old dust made new

Posted by Daniela Elza on Feb 20 2011

Another carnival is on its way with the theme: another place, another language, another self. The deadline for submissions is today, February 20th. So, hurry up and send yours in today.
I have chosen to post here a vignette and a poem from the time I grew up in Nigeria. The vignette is brand new. The poem old dust made new was first published in One Ghana, One Voice. It was written for their Harmattan series. (Here you can also check out the interview that went along with the poem.)

I grew up in Nigeria (between 1975 and 1985ish). I am fascinated with memory in general, but even more so with the way memories come back from those childhood days. Hope you enjoy the pieces.


First day of school

I do not speak a word of English. Copy everything painstakingly from the blackboard. (My dad will decipher it for me when I get home.) My classroom has dark green metal shutters for windows. On the first day the only thing I can do is draw.
I draw Snow White and the Seven Dwarfs. Not at work, but at play. One of the dwarfs is swinging from a branch. My new classmates crowd around. They point to the parts of the picture and put their notebooks in front of me. I spend the day drawing in their books.
We play jacks with rocks in the sand. The girls trace the blue veins on my arms. Want to braid my hair. I let them.
The first book assigned by my ESL teacher is Mr. Happy. When I have trouble with the word carpet, she brings one to school. Her car is always full of stuff.

In time I learn to run barefoot in the school yard, to love mangoes, to sing a Housa song:

zo zo zo
zo abokina
zo mutafi makaranta

I eat what the other kids eat. (Even though my parents said not to eat anything we did not bring to school).


old dust made new

the harmattan (d r y and  c o l d)    came in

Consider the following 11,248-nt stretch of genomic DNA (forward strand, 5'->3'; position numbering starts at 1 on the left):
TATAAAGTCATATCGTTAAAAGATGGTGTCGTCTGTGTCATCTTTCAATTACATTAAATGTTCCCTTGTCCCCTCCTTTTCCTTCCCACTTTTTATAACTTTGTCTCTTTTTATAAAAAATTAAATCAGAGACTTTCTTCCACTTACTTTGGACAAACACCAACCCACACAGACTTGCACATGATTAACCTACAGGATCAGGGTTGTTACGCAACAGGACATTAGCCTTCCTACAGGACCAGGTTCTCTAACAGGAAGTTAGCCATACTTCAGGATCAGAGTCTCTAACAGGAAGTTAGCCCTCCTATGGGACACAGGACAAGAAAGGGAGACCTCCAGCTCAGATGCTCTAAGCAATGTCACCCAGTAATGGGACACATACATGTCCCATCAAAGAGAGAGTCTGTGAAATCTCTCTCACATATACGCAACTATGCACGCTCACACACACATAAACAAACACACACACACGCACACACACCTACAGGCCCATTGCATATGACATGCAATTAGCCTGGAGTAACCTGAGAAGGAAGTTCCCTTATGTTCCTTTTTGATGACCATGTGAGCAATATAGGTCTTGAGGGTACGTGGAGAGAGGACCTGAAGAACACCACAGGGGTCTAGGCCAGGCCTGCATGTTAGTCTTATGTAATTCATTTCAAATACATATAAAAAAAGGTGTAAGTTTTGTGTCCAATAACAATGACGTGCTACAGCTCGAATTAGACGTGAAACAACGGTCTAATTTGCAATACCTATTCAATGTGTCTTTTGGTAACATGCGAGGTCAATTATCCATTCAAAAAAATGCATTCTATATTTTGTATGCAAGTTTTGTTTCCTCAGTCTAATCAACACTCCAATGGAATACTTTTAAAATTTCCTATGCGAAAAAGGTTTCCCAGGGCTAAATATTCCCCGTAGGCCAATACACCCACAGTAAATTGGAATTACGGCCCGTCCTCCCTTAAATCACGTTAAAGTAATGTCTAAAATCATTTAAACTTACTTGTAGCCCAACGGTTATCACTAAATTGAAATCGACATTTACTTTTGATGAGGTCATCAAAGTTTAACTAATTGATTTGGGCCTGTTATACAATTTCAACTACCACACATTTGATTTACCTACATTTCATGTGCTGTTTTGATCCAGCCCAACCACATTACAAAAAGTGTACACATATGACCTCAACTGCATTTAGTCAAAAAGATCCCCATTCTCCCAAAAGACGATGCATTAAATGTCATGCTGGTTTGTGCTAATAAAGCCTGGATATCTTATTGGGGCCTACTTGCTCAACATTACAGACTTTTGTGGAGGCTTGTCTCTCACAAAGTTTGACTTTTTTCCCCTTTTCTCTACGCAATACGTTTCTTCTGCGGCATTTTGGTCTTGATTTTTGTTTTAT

couplets—     fine   unrimed       red dust
no matter how tightweshutthewindows
you cannot               keep it           out

b l  u   r    r     e      d the trees         the houses
the past—       its long fluorescent lights

thin apparition—       the desert came in
sifted down through           mosquito nets 

) t.here is no without     ) no within      the Sahara
breathing    as if it w e r e   memory      (s l  o  w 
and d i f f i c u l t)  arriving on the north east winds
sinking even through the fabric of my dreams
old dust made new         on our living surf a c e s
in the morning the black table top     turned  canvas

where my dad left us        secret m e s s a g e s
where        my sister and I awoke to the wor(l)d

drew         and rhymed with child fingertips
before my mom shined it clean for breakfast

2 Responses to “old dust made new”

  1. rouchswalwe Says:

    So happy to have found your blog in the Language Carnival, Daniela! Memory is something that I too am fascinated with exploring through words. Congratulations on handing in your dissertation!

  2. Daniela Elza Says:

    Thanks Rouchswalwe. I am enjoying these virtual carnival days too. Discovering new web voices.

    It seems like if you want to keep a memory pure, you should not remember it.:-)
    The act of remembering already changes the memory. We remember from the point of view of who we have become.Which is both unsettling and celebratory.